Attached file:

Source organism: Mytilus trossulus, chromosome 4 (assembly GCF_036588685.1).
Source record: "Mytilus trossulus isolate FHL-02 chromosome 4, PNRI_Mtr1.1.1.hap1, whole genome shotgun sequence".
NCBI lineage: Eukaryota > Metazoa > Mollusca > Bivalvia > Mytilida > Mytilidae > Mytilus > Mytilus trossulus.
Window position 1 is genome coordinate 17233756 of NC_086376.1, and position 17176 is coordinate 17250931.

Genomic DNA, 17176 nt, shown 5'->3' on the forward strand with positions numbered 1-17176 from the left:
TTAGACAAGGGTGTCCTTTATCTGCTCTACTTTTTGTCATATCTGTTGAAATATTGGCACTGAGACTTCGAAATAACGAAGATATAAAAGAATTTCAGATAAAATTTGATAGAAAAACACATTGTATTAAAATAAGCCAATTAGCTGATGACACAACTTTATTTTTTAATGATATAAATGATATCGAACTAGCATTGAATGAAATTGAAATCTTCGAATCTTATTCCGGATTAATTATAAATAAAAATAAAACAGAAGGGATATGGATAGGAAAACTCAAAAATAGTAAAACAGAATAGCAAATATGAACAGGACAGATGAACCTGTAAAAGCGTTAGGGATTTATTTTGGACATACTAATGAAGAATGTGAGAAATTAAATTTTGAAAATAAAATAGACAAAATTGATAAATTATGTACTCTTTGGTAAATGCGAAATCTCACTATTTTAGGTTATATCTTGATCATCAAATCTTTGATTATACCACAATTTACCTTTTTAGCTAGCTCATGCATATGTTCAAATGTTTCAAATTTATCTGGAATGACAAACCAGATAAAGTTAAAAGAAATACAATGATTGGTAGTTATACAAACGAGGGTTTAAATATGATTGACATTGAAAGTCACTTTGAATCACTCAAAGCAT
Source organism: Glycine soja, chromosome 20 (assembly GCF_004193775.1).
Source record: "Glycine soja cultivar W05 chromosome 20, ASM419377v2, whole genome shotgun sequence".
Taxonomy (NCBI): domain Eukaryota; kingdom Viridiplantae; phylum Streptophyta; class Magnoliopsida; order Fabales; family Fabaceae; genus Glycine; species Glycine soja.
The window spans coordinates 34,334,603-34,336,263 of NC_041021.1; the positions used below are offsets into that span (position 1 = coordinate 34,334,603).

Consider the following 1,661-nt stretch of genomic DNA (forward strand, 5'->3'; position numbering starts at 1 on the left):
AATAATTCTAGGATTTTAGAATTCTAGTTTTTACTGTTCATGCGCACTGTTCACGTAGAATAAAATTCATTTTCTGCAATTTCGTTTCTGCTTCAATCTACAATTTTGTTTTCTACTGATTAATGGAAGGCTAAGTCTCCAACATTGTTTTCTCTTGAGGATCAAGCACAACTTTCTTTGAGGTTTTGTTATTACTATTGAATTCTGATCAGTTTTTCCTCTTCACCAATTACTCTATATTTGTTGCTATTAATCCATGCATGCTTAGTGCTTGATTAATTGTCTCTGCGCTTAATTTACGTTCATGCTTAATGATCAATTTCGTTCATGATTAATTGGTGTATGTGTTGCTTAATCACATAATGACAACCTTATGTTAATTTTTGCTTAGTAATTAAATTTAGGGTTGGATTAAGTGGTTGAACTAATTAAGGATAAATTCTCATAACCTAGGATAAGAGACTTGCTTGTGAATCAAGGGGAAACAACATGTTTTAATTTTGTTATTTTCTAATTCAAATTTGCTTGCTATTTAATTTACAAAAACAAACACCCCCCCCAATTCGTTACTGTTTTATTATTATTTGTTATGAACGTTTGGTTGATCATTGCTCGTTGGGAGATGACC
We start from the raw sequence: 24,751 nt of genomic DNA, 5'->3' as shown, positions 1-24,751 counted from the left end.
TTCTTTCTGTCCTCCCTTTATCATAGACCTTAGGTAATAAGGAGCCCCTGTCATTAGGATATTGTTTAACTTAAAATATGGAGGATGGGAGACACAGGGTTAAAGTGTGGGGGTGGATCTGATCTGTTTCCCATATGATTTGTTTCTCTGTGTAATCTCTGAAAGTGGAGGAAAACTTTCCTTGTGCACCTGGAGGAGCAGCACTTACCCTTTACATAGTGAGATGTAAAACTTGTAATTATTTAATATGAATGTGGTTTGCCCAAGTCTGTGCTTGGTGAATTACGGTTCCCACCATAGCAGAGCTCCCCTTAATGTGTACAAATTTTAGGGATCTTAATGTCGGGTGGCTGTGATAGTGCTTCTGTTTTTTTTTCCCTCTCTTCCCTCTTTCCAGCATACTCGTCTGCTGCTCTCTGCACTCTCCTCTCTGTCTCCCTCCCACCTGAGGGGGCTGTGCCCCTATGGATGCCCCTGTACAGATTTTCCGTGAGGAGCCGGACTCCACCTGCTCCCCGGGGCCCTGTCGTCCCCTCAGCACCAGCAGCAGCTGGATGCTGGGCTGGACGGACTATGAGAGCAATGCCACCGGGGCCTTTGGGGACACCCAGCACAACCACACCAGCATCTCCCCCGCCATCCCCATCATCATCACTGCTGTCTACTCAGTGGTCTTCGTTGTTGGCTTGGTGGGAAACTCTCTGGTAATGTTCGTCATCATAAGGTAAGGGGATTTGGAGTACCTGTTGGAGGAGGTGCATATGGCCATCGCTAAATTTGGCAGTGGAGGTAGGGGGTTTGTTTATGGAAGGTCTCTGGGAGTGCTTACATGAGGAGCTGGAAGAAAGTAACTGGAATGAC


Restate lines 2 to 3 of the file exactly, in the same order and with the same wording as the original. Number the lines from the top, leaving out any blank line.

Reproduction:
Source record: "Mytilus trossulus isolate FHL-02 chromosome 4, PNRI_Mtr1.1.1.hap1, whole genome shotgun sequence".
NCBI lineage: Eukaryota > Metazoa > Mollusca > Bivalvia > Mytilida > Mytilidae > Mytilus > Mytilus trossulus.